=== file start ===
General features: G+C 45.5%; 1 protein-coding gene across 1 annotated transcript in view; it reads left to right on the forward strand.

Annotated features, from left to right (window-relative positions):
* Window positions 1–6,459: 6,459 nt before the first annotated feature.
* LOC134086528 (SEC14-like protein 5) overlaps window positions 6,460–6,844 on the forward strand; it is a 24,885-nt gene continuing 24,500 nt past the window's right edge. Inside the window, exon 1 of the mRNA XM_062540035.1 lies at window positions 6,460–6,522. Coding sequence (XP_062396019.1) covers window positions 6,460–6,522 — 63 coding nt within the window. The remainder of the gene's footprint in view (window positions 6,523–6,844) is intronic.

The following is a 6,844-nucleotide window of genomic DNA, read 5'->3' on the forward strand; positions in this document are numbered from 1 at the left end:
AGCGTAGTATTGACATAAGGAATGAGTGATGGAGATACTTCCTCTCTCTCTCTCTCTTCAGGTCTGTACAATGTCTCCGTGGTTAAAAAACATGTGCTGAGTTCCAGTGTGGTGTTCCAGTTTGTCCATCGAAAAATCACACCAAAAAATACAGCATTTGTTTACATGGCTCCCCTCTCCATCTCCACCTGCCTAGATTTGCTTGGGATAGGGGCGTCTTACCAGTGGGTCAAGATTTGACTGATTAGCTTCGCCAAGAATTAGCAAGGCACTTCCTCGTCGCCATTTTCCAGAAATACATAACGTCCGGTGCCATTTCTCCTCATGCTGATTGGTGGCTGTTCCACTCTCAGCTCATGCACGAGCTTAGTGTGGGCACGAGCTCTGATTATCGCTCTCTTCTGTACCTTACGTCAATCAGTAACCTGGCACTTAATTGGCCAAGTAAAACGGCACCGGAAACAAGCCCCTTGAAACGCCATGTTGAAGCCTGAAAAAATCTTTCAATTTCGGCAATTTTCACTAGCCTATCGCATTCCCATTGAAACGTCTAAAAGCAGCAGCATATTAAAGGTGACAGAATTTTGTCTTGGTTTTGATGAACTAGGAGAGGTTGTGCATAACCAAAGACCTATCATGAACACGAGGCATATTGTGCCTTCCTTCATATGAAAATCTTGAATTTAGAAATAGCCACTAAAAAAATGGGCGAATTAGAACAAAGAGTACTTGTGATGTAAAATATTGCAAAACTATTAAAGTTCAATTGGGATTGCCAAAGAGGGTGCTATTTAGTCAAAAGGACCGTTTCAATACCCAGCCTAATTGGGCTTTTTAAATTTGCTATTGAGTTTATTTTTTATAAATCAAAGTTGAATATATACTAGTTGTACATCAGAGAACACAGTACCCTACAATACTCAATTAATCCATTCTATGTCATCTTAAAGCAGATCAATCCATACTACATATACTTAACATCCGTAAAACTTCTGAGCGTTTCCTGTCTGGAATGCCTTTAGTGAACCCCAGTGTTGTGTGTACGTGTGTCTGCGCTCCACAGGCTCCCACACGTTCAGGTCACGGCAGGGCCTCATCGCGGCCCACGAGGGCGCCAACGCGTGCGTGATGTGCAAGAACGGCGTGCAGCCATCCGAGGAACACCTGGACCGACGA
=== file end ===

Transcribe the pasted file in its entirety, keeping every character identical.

General features: G+C 45.5%; 1 protein-coding gene across 1 annotated transcript in view; it reads left to right on the forward strand.

Annotated features, from left to right (window-relative positions):
* Window positions 1–6,459: 6,459 nt before the first annotated feature.
* LOC134086528 (SEC14-like protein 5) overlaps window positions 6,460–6,844 on the forward strand; it is a 24,885-nt gene continuing 24,500 nt past the window's right edge. Inside the window, exon 1 of the mRNA XM_062540035.1 lies at window positions 6,460–6,522. Coding sequence (XP_062396019.1) covers window positions 6,460–6,522 — 63 coding nt within the window. The remainder of the gene's footprint in view (window positions 6,523–6,844) is intronic.

The following is a 6,844-nucleotide window of genomic DNA, read 5'->3' on the forward strand; positions in this document are numbered from 1 at the left end:
AGCGTAGTATTGACATAAGGAATGAGTGATGGAGATACTTCCTCTCTCTCTCTCTCTTCAGGTCTGTACAATGTCTCCGTGGTTAAAAAACATGTGCTGAGTTCCAGTGTGGTGTTCCAGTTTGTCCATCGAAAAATCACACCAAAAAATACAGCATTTGTTTACATGGCTCCCCTCTCCATCTCCACCTGCCTAGATTTGCTTGGGATAGGGGCGTCTTACCAGTGGGTCAAGATTTGACTGATTAGCTTCGCCAAGAATTAGCAAGGCACTTCCTCGTCGCCATTTTCCAGAAATACATAACGTCCGGTGCCATTTCTCCTCATGCTGATTGGTGGCTGTTCCACTCTCAGCTCATGCACGAGCTTAGTGTGGGCACGAGCTCTGATTATCGCTCTCTTCTGTACCTTACGTCAATCAGTAACCTGGCACTTAATTGGCCAAGTAAAACGGCACCGGAAACAAGCCCCTTGAAACGCCATGTTGAAGCCTGAAAAAATCTTTCAATTTCGGCAATTTTCACTAGCCTATCGCATTCCCATTGAAACGTCTAAAAGCAGCAGCATATTAAAGGTGACAGAATTTTGTCTTGGTTTTGATGAACTAGGAGAGGTTGTGCATAACCAAAGACCTATCATGAACACGAGGCATATTGTGCCTTCCTTCATATGAAAATCTTGAATTTAGAAATAGCCACTAAAAAAATGGGCGAATTAGAACAAAGAGTACTTGTGATGTAAAATATTGCAAAACTATTAAAGTTCAATTGGGATTGCCAAAGAGGGTGCTATTTAGTCAAAAGGACCGTTTCAATACCCAGCCTAATTGGGCTTTTTAAATTTGCTATTGAGTTTATTTTTTATAAATCAAAGTTGAATATATACTAGTTGTACATCAGAGAACACAGTACCCTACAATACTCAATTAATCCATTCTATGTCATCTTAAAGCAGATCAATCCATACTACATATACTTAACATCCGTAAAACTTCTGAGCGTTTCCTGTCTGGAATGCCTTTAGTGAACCCCAGTGTTGTGTGTACGTGTGTCTGCGCTCCACAGGCTCCCACACGTTCAGGTCACGGCAGGGCCTCATCGCGGCCCACGAGGGCGCCAACGCGTGCGTGATGTGCAAGAACGGCGTGCAGCCATCCGAGGAACACCTGGACCGACGA